Sustainability & LegalitySolid Appalachian Hardwoods are verified sustainable & legal.
The Appalachian Hardwood Forest is growing 2.45 trees for every tree that is harvested!
The hardwood resource in the Appalachian Region of the U.S. is banking more trees for the future, according to the U.S. Department of Agriculture. The greater inventory is the result of modern forest management and wise utilization.
A 2012 analysis of USDA data finds the growth to removals ratio in the Appalachian forest at 2.45 to 1, an increase of five percent in the past five years.
Appalachian Hardwood Manufacturers, Inc. (AHMI) introduced the Appalachian Hardwood Verified Sustainable program in 2007 to certify its members as producing, distributing and manufacturing goods from the region. Lumber certification is a complex issue that has multiple stakeholders from the individual landowner through the retailer of finished goods. AHMI has researched and developed programs to assist its members in making decisions that benefit both the environment and individual operations. The research is based on the U.S. Forest Service’s Forest Inventory Analysis which is compiled in each state by the U.S. Department of Agriculture. AHMI requested specific data from the 344 counties of the Appalachian Region from northern Georgia through western New York. AHMI also found:
- Forested land in the 344-county region has increased 300,000 acres to 65.7 million acres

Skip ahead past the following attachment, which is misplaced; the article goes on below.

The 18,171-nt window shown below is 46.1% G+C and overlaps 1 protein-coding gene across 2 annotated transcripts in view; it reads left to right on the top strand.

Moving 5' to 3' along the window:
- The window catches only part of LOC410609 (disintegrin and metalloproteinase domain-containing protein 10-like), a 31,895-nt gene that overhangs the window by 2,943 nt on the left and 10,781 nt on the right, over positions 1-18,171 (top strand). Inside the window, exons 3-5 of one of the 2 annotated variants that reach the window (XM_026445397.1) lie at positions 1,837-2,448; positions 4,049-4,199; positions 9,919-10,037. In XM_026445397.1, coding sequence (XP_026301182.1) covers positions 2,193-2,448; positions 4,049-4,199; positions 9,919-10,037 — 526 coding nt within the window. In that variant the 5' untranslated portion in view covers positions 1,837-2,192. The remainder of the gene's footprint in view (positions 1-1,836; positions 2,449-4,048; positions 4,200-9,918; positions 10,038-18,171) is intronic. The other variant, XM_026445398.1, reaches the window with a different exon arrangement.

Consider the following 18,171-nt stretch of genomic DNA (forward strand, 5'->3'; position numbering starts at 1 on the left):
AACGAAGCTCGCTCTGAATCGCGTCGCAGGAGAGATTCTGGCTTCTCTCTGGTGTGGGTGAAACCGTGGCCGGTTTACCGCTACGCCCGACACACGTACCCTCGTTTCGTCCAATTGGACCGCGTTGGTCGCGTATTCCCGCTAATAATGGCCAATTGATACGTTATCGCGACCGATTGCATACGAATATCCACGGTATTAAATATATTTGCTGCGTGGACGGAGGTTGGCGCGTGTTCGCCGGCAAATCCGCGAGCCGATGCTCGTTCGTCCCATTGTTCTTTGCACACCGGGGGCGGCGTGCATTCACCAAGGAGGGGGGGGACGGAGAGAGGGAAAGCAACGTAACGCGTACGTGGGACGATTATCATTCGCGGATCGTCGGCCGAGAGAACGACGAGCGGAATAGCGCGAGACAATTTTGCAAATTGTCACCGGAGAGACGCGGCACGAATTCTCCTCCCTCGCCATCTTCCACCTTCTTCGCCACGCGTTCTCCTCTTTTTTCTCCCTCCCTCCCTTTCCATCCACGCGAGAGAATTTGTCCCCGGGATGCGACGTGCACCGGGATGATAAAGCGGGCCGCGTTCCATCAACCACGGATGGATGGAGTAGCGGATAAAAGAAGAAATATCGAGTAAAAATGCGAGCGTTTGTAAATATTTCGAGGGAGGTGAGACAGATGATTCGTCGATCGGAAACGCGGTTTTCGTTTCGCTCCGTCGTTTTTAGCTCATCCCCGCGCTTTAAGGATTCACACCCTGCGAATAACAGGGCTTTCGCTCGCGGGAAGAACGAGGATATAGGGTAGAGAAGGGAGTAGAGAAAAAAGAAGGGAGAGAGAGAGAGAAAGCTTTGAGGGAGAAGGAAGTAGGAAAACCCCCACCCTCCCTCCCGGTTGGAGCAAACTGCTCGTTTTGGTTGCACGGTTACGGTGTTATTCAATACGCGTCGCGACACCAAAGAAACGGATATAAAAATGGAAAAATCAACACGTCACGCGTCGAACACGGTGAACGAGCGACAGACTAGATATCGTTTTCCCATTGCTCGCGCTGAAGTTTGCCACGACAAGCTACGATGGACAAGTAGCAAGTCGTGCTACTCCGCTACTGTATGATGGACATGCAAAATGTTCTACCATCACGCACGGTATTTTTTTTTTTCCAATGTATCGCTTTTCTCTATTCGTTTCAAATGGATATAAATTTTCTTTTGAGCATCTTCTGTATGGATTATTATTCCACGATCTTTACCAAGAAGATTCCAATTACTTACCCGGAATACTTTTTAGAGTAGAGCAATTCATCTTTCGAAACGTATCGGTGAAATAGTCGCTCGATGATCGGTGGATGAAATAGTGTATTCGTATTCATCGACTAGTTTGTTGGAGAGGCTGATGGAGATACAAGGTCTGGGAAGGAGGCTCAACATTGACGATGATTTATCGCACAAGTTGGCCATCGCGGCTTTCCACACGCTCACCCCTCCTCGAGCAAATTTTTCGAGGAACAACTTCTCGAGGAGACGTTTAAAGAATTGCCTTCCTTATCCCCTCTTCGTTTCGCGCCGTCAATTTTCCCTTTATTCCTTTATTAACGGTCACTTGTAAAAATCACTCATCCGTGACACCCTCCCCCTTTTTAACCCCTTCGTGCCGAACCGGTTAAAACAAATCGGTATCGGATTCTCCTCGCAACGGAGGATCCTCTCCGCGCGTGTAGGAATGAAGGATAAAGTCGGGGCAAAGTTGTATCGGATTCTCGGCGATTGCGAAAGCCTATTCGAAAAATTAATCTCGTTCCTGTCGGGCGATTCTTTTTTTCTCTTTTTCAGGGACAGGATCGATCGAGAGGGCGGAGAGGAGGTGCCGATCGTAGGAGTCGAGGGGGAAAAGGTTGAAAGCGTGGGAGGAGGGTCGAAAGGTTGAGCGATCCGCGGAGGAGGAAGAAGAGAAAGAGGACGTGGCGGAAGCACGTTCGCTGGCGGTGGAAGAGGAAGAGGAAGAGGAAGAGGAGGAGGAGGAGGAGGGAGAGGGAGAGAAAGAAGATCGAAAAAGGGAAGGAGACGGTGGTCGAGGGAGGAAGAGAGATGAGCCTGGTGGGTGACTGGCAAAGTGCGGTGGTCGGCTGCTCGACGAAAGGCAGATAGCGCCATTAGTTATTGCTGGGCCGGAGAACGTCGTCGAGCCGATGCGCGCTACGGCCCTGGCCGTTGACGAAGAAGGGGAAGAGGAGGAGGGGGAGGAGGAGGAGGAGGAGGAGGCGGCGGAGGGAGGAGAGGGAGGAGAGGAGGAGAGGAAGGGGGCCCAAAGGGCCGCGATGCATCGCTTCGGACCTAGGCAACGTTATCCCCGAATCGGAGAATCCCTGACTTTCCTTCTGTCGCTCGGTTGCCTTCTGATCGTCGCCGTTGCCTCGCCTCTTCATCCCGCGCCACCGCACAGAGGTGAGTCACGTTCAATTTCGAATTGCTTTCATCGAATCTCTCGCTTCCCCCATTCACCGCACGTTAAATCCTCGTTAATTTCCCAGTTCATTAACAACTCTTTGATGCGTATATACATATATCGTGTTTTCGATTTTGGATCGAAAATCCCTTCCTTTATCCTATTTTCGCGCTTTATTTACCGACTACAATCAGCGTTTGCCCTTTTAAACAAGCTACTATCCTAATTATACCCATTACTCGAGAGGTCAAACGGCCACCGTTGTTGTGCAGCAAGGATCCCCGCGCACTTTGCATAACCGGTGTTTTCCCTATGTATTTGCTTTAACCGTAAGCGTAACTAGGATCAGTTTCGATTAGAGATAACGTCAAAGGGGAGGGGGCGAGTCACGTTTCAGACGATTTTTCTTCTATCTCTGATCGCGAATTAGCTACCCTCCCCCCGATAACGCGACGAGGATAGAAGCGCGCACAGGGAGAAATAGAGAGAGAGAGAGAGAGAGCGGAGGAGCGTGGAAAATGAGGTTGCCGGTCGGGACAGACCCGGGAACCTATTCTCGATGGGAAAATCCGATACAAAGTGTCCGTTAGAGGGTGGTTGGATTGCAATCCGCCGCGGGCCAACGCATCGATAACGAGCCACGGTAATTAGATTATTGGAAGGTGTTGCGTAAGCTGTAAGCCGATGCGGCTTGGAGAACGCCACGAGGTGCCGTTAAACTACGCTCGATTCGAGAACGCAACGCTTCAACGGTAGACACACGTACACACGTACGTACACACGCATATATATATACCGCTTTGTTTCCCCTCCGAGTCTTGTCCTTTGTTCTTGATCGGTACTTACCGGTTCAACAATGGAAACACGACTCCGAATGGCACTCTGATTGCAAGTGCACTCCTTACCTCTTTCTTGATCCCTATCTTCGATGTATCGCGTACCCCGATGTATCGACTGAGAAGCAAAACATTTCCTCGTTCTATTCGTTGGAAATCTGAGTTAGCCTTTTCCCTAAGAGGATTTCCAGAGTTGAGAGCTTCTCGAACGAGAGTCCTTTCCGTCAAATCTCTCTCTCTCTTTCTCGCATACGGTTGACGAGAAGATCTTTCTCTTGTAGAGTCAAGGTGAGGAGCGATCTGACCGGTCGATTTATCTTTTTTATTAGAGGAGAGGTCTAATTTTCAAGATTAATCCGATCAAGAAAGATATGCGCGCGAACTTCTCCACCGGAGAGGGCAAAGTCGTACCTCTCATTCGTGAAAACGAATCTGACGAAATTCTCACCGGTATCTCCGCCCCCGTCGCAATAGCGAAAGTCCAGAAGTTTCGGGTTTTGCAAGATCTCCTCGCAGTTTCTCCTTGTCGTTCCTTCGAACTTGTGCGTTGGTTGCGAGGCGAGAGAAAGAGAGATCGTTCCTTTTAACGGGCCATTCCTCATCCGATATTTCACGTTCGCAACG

- More than 33 billion live trees are in the region, an increase from 32.7 billion
- The top species are Soft Maple, Red Oak, White Oak, Hard Maple and Yellow Poplar
According to the U.S. Forest Service bulletin SRS-142, considerable attention has been given to the Appalachian Region in the Eastern United States because of its scenic beauty, rich biodiversity, and abundance of natural resources. Of particular importance are the hardwood forests that dominate the Appalachian landscape.
This initiative requires participating companies to follow a set of guidelines and uses a third party to verify that participants:
- Operate a legal business entity;
- Follow accepted industry practices and all local, state and federal laws applicable to forest management and timber harvesting including all applicable environmental regulations.
- Pay all compensation, taxes and fees due to timber owners or the owner’s designated representative and government entities as required by local, state and federal laws.